Regards,
Gypsy




  • 0

" The last thing you wanted a Witch to do is get bored and start making her own amusements, because Witches sometimes have erratically famous ideas about what was amusing "

 

Terry Pratchett Legends 1 


#56 Gramayr

Gramayr

    'Mysterio'

  • Members
  • PipPipPipPip
  • 1,282 posts

Posted 25 August 2012 - 08:29 PM

The thought of 'Traditional Witch' is interesting, and the key here is the word Witch. If someone is of the Blood then this makes them Witch, if someone isn’t of the Blood then no amount of practising eclectic witchcraft will make them Witch. Is there such a thing as Tradtional Witch? Of course the is; Traditional Witch is one who is part of a Tradition by the meaninng sitting behind the word Tradition, and by the meaning sitting behind the word Witch, he or she is of the Blood.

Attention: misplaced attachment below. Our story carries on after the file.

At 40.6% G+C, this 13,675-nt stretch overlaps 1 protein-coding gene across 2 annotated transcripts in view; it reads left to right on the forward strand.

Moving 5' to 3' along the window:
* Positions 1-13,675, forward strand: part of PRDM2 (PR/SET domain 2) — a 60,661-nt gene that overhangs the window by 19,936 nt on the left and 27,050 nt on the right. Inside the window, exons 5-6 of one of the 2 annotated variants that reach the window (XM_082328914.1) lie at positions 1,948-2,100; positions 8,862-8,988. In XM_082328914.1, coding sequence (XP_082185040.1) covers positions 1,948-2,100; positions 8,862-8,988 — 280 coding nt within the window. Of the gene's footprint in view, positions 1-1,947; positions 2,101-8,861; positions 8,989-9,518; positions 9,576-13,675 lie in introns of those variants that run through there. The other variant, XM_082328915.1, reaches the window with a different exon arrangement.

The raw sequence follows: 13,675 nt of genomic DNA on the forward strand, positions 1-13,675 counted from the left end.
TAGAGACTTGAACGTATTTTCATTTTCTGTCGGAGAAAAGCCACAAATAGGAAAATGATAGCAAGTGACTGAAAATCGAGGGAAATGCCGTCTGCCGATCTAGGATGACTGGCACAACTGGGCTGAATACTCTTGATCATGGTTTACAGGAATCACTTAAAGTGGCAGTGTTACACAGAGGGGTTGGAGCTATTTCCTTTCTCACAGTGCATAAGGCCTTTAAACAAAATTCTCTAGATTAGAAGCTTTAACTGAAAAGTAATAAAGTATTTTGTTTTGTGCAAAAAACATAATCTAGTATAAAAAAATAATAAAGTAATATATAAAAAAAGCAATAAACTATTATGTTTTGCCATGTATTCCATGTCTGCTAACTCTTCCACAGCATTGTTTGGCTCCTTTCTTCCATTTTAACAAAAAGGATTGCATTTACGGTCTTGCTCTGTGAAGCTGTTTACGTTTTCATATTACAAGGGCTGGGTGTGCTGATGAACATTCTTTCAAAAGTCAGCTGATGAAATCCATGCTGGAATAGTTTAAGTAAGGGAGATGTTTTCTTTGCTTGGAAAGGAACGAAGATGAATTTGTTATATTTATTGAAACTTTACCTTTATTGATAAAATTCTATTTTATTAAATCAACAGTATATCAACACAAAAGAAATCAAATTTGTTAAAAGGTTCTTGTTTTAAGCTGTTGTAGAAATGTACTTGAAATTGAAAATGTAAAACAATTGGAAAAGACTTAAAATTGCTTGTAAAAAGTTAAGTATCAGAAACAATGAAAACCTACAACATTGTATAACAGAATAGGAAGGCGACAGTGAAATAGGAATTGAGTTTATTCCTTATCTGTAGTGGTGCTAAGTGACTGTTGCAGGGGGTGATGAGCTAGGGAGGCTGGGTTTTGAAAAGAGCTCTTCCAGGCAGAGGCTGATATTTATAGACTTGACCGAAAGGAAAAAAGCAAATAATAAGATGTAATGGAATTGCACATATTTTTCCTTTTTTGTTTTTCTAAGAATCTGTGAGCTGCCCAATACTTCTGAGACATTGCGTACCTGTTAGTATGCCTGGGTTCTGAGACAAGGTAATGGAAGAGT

I like what you have written but something is puzzling me.
If someone is 'of the blood' but doesn't practice nor want to practice then by your definition they are still a witch whether they like it or not. If someone is not 'of the blood' then by your definition it doesn't matter how much work they put in and how much success they see in what they do they won't be a witch.
Or am I missing something?

  • 0
"Great spirits have often encountered violent opposition from weak minds." - Albert Einstein

#57 The Exile

The Exile

    Senior Member

  • Members
  • PipPipPipPip
  • 676 posts

Posted 25 August 2012 - 08:40 PM

.

Also

How do you know that the ones that "is not of the blood" is actually "of the the blood" but their lines been dormant for a couple or more generations because no one chose to practice as a witch for a while in that familiy blood line?

.

  • 0

#58 Michele

Michele

    The Exiled Goddess

  • Members
  • PipPipPipPip
  • 7,033 posts

Posted 25 August 2012 - 09:36 PM